F-35 Pilot Reveals the Disappointing Truth About the Fighter’s Cockpit

Touchscreens, magic helmets, voice input... — the pilots don't want any of it

  • An F-35 pilot says the Joint Strike Fighter’s cockpit is a technological wonder, using helmet-mounted displays, voice recognition tech, and touchscreens.
  • Unfortunately, while all of those features sound great in theory, in practice, they come up short.
  • At least one of the features is so useless, the pilot doesn’t know anyone who actually uses it.

The F-35 Joint Strike Fighter is probably the most advanced fighter jet flying today. The F-35, a.k.a. the “Panther,” is the first jet to use a number of new technologies designed to make it the most lethal and survivable warplane around. The problem? Some of those bells and whistles have landed with a resounding thud.

In an interview with the excellent aviation magazine Hush-Kit, an anonymous Panther pilot describes the F-35’s cockpit and interface system. The pilot says the cockpit itself is “beautiful,” full of screens that allow you to bring up an incredible amount of information about the fighter with just a few finger swipes, and customize the data to tailor it for the particular mission.

The F-35 is the first to use touchscreen technology. Unlike switches, which take up permanent cockpit space, touchscreens allow the same LCD screen space to be instantly repurposed. One minute, a display could be used to pull up data on an aircraft’s fuel reserves, and the next, it could help target an enemy position on a mountainside. That goes a long way toward simplifying the cockpit and not overwhelming a pilot with wall-to-wall physical switches, dials, and single-use displays.

But the problem with touchscreens, the pilot explains, is a lack of tactile feedback. Switches have a nice, satisfying click that instantaneously lets the user know they were successfully flipped. Almost everyone with a smartphone has touched a virtual button on a touchscreen, expected a result … and then nothing happens. The anonymous pilot reports failing to get a result from a touchscreen about 20 percent of the time:

At present I am pressing the wrong part of the screen about 20 [percent] of the time in flight due to either mis-identification, or more commonly by my finger getting jostled around in turbulence or under G. One of the biggest drawbacks is that you can’t brace your hand against anything whilst typing—think how much easier it is to type on a smartphone with your thumbs versus trying to stab at a virtual keyboard on a large tablet with just your index finger.

Other problems include the $400,000 custom-fitted “magic helmet”, which replaces the heads-up display (HUD) as well as sensor displays. The F-35 pilot believes old-fashioned HUDs are superior due to their ability to better display information without the need to “shrink” it to fit the helmet’s field of view. The voice recognition feature also apparently goes completely unused:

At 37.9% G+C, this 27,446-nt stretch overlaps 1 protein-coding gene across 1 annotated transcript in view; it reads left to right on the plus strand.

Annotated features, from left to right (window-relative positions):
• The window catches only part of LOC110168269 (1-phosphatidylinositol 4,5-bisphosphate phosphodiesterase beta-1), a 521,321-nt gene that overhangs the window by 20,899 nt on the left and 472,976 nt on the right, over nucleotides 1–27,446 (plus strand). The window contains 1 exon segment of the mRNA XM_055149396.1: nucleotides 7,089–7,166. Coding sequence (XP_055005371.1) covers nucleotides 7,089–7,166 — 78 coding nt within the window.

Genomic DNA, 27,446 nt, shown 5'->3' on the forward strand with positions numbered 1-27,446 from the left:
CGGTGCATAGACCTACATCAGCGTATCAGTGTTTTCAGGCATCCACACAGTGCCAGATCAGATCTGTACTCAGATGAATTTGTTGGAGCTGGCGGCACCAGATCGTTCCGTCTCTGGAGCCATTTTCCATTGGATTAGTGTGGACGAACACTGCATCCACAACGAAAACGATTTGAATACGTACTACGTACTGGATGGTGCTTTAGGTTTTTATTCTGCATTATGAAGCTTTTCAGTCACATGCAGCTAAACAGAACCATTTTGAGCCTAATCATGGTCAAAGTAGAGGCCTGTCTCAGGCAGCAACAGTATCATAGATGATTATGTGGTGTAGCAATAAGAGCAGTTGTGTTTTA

Voice input is another feature of the jet, but not one I have found to be useful. It may work well on the ground in a test rig, but under G in flight it’s not something I have found to work consistently enough to rely on. I haven’t met anyone who uses it.

Read about the F-35’s cockpit problems, as well as the pilot’s experiences flying the Panther compared to other aircraft, at Hush-Kit.

Source: Popular Mechanics

  1. ken says

    “One minute, a display could be used to pull up data on an aircraft’s fuel reserves, and the next, it could help target an enemy position on a mountainside.”

    What if you want both,,, say you’re running low on fuel, frantically swiping and poking trying to get the weapons system ready when an enemy plane appears? I guess you turn on the Klingon cloaking system?

    From my reading the F35 is a POS and a mechanical / electrical nightmare. Most pilots seem to prefer the F22. But of course the 35 brings more fedbucks to the manufacture and to those in the feedback loop in congress.

    And I haven’t read Pop-Mech since they told me that kerosene can melt heat treated steel, introduced the “pancake” theory,,, while ignoring WTC 7 implosion that was never hit by an airplane. Yep,,, more of that 21st century “science” we hear so much about today!

  2. yuri says

    besides well known flaws this suggests in actual performance pilots lack confidence in operation

  3. L Garou says

    Soon enough A.I. will make all the fighter pilots into Captain Dunsel..

  4. Eddy says

    Loved the comment regarding Popular Mech, spot on.

  5. David H Mende says

    To win a ‘War’ we need a Sea-Air-Land UW vehicle.
    It flies, highway/off road drives, on water and underwater transit.
    I have the plans. Please send $1Billion dollars.

  6. Darkwing says

    This plane was a failed from the very start. I work at an air base and they told us we would have the F 35 by 1995, to date one is sitting in a hanger and guarded.

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